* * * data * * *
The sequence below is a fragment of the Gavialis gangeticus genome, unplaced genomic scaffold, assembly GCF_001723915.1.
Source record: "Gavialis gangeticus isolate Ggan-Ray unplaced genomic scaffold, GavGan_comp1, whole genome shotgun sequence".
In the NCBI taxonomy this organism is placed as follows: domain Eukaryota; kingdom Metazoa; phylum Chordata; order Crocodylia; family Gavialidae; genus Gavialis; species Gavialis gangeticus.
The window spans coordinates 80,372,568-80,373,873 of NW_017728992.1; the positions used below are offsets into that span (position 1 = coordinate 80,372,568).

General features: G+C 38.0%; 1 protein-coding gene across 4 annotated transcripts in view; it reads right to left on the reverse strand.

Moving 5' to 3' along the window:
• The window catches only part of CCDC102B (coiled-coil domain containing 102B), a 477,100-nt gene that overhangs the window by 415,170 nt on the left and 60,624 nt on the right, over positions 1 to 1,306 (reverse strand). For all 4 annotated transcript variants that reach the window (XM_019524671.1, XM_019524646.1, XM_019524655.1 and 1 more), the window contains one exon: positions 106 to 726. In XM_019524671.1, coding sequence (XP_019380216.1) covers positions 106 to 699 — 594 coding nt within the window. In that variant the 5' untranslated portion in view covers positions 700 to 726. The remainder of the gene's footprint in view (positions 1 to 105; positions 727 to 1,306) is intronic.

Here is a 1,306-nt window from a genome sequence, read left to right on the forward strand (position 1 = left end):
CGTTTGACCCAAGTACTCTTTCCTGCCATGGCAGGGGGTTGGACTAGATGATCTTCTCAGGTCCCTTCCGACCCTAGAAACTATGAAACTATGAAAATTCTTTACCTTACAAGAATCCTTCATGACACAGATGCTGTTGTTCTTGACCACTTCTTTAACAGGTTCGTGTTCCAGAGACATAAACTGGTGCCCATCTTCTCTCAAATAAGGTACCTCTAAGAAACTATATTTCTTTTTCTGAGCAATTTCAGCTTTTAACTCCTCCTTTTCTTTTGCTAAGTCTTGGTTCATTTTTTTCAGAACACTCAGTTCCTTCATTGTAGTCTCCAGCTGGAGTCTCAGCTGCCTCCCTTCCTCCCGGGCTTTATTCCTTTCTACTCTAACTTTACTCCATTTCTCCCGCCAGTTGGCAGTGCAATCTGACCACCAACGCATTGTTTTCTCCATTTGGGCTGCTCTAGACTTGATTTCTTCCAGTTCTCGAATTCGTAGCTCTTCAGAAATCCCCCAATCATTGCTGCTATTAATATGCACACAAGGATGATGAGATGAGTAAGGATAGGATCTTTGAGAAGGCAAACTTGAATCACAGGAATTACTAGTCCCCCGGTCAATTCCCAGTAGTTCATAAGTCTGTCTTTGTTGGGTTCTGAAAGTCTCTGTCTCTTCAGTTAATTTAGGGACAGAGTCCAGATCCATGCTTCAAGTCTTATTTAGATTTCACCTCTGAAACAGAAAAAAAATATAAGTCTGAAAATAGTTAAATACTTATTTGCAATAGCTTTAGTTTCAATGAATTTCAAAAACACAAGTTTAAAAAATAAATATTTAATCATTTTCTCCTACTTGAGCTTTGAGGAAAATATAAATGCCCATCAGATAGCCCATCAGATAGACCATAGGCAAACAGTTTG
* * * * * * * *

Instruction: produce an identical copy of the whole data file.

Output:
The sequence below is a fragment of the Gavialis gangeticus genome, unplaced genomic scaffold, assembly GCF_001723915.1.
Source record: "Gavialis gangeticus isolate Ggan-Ray unplaced genomic scaffold, GavGan_comp1, whole genome shotgun sequence".
In the NCBI taxonomy this organism is placed as follows: domain Eukaryota; kingdom Metazoa; phylum Chordata; order Crocodylia; family Gavialidae; genus Gavialis; species Gavialis gangeticus.
The window spans coordinates 80,372,568-80,373,873 of NW_017728992.1; the positions used below are offsets into that span (position 1 = coordinate 80,372,568).

General features: G+C 38.0%; 1 protein-coding gene across 4 annotated transcripts in view; it reads right to left on the reverse strand.

Moving 5' to 3' along the window:
• The window catches only part of CCDC102B (coiled-coil domain containing 102B), a 477,100-nt gene that overhangs the window by 415,170 nt on the left and 60,624 nt on the right, over positions 1 to 1,306 (reverse strand). For all 4 annotated transcript variants that reach the window (XM_019524671.1, XM_019524646.1, XM_019524655.1 and 1 more), the window contains one exon: positions 106 to 726. In XM_019524671.1, coding sequence (XP_019380216.1) covers positions 106 to 699 — 594 coding nt within the window. In that variant the 5' untranslated portion in view covers positions 700 to 726. The remainder of the gene's footprint in view (positions 1 to 105; positions 727 to 1,306) is intronic.

Here is a 1,306-nt window from a genome sequence, read left to right on the forward strand (position 1 = left end):
CGTTTGACCCAAGTACTCTTTCCTGCCATGGCAGGGGGTTGGACTAGATGATCTTCTCAGGTCCCTTCCGACCCTAGAAACTATGAAACTATGAAAATTCTTTACCTTACAAGAATCCTTCATGACACAGATGCTGTTGTTCTTGACCACTTCTTTAACAGGTTCGTGTTCCAGAGACATAAACTGGTGCCCATCTTCTCTCAAATAAGGTACCTCTAAGAAACTATATTTCTTTTTCTGAGCAATTTCAGCTTTTAACTCCTCCTTTTCTTTTGCTAAGTCTTGGTTCATTTTTTTCAGAACACTCAGTTCCTTCATTGTAGTCTCCAGCTGGAGTCTCAGCTGCCTCCCTTCCTCCCGGGCTTTATTCCTTTCTACTCTAACTTTACTCCATTTCTCCCGCCAGTTGGCAGTGCAATCTGACCACCAACGCATTGTTTTCTCCATTTGGGCTGCTCTAGACTTGATTTCTTCCAGTTCTCGAATTCGTAGCTCTTCAGAAATCCCCCAATCATTGCTGCTATTAATATGCACACAAGGATGATGAGATGAGTAAGGATAGGATCTTTGAGAAGGCAAACTTGAATCACAGGAATTACTAGTCCCCCGGTCAATTCCCAGTAGTTCATAAGTCTGTCTTTGTTGGGTTCTGAAAGTCTCTGTCTCTTCAGTTAATTTAGGGACAGAGTCCAGATCCATGCTTCAAGTCTTATTTAGATTTCACCTCTGAAACAGAAAAAAAATATAAGTCTGAAAATAGTTAAATACTTATTTGCAATAGCTTTAGTTTCAATGAATTTCAAAAACACAAGTTTAAAAAATAAATATTTAATCATTTTCTCCTACTTGAGCTTTGAGGAAAATATAAATGCCCATCAGATAGCCCATCAGATAGACCATAGGCAAACAGTTTG